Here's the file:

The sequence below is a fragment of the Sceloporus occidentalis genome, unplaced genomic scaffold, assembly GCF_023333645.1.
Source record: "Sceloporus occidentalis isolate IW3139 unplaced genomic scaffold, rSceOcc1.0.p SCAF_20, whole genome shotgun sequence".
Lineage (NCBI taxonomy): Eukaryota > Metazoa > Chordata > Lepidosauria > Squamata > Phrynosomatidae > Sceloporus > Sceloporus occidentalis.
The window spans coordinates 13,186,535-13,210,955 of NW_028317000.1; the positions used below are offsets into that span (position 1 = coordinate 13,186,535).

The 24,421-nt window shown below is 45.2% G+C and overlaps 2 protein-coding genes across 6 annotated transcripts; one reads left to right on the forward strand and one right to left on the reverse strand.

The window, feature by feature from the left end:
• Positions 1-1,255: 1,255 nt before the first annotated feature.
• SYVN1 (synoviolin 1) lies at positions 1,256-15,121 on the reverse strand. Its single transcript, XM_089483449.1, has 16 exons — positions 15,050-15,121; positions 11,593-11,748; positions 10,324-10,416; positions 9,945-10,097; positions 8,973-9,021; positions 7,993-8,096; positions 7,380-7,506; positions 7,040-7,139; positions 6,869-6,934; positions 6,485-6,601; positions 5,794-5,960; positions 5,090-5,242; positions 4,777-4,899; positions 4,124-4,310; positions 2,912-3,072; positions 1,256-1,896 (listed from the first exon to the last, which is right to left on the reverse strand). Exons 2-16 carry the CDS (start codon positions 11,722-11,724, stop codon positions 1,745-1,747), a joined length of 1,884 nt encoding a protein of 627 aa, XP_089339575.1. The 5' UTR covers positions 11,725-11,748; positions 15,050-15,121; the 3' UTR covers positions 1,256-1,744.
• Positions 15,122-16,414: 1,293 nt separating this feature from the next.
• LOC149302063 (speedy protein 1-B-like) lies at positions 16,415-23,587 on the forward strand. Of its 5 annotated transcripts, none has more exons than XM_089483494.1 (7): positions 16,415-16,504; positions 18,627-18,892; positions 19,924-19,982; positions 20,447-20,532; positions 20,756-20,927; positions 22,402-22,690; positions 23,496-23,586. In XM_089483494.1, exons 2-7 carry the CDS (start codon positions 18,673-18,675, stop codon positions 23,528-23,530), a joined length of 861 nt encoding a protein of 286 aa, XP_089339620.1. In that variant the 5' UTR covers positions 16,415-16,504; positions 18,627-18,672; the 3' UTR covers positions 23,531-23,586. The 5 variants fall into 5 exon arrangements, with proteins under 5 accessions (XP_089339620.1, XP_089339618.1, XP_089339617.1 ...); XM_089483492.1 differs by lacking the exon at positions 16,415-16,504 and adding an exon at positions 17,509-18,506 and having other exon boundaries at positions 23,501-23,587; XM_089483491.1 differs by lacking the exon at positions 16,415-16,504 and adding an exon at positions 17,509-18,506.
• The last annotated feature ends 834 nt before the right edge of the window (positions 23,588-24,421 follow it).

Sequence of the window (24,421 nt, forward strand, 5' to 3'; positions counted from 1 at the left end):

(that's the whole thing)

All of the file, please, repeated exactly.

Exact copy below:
The sequence below is a fragment of the Sceloporus occidentalis genome, unplaced genomic scaffold, assembly GCF_023333645.1.
Source record: "Sceloporus occidentalis isolate IW3139 unplaced genomic scaffold, rSceOcc1.0.p SCAF_20, whole genome shotgun sequence".
Lineage (NCBI taxonomy): Eukaryota > Metazoa > Chordata > Lepidosauria > Squamata > Phrynosomatidae > Sceloporus > Sceloporus occidentalis.
The window spans coordinates 13,186,535-13,210,955 of NW_028317000.1; the positions used below are offsets into that span (position 1 = coordinate 13,186,535).

The 24,421-nt window shown below is 45.2% G+C and overlaps 2 protein-coding genes across 6 annotated transcripts; one reads left to right on the forward strand and one right to left on the reverse strand.

The window, feature by feature from the left end:
• Positions 1-1,255: 1,255 nt before the first annotated feature.
• SYVN1 (synoviolin 1) lies at positions 1,256-15,121 on the reverse strand. Its single transcript, XM_089483449.1, has 16 exons — positions 15,050-15,121; positions 11,593-11,748; positions 10,324-10,416; positions 9,945-10,097; positions 8,973-9,021; positions 7,993-8,096; positions 7,380-7,506; positions 7,040-7,139; positions 6,869-6,934; positions 6,485-6,601; positions 5,794-5,960; positions 5,090-5,242; positions 4,777-4,899; positions 4,124-4,310; positions 2,912-3,072; positions 1,256-1,896 (listed from the first exon to the last, which is right to left on the reverse strand). Exons 2-16 carry the CDS (start codon positions 11,722-11,724, stop codon positions 1,745-1,747), a joined length of 1,884 nt encoding a protein of 627 aa, XP_089339575.1. The 5' UTR covers positions 11,725-11,748; positions 15,050-15,121; the 3' UTR covers positions 1,256-1,744.
• Positions 15,122-16,414: 1,293 nt separating this feature from the next.
• LOC149302063 (speedy protein 1-B-like) lies at positions 16,415-23,587 on the forward strand. Of its 5 annotated transcripts, none has more exons than XM_089483494.1 (7): positions 16,415-16,504; positions 18,627-18,892; positions 19,924-19,982; positions 20,447-20,532; positions 20,756-20,927; positions 22,402-22,690; positions 23,496-23,586. In XM_089483494.1, exons 2-7 carry the CDS (start codon positions 18,673-18,675, stop codon positions 23,528-23,530), a joined length of 861 nt encoding a protein of 286 aa, XP_089339620.1. In that variant the 5' UTR covers positions 16,415-16,504; positions 18,627-18,672; the 3' UTR covers positions 23,531-23,586. The 5 variants fall into 5 exon arrangements, with proteins under 5 accessions (XP_089339620.1, XP_089339618.1, XP_089339617.1 ...); XM_089483492.1 differs by lacking the exon at positions 16,415-16,504 and adding an exon at positions 17,509-18,506 and having other exon boundaries at positions 23,501-23,587; XM_089483491.1 differs by lacking the exon at positions 16,415-16,504 and adding an exon at positions 17,509-18,506.
• The last annotated feature ends 834 nt before the right edge of the window (positions 23,588-24,421 follow it).

Sequence of the window (24,421 nt, forward strand, 5' to 3'; positions counted from 1 at the left end):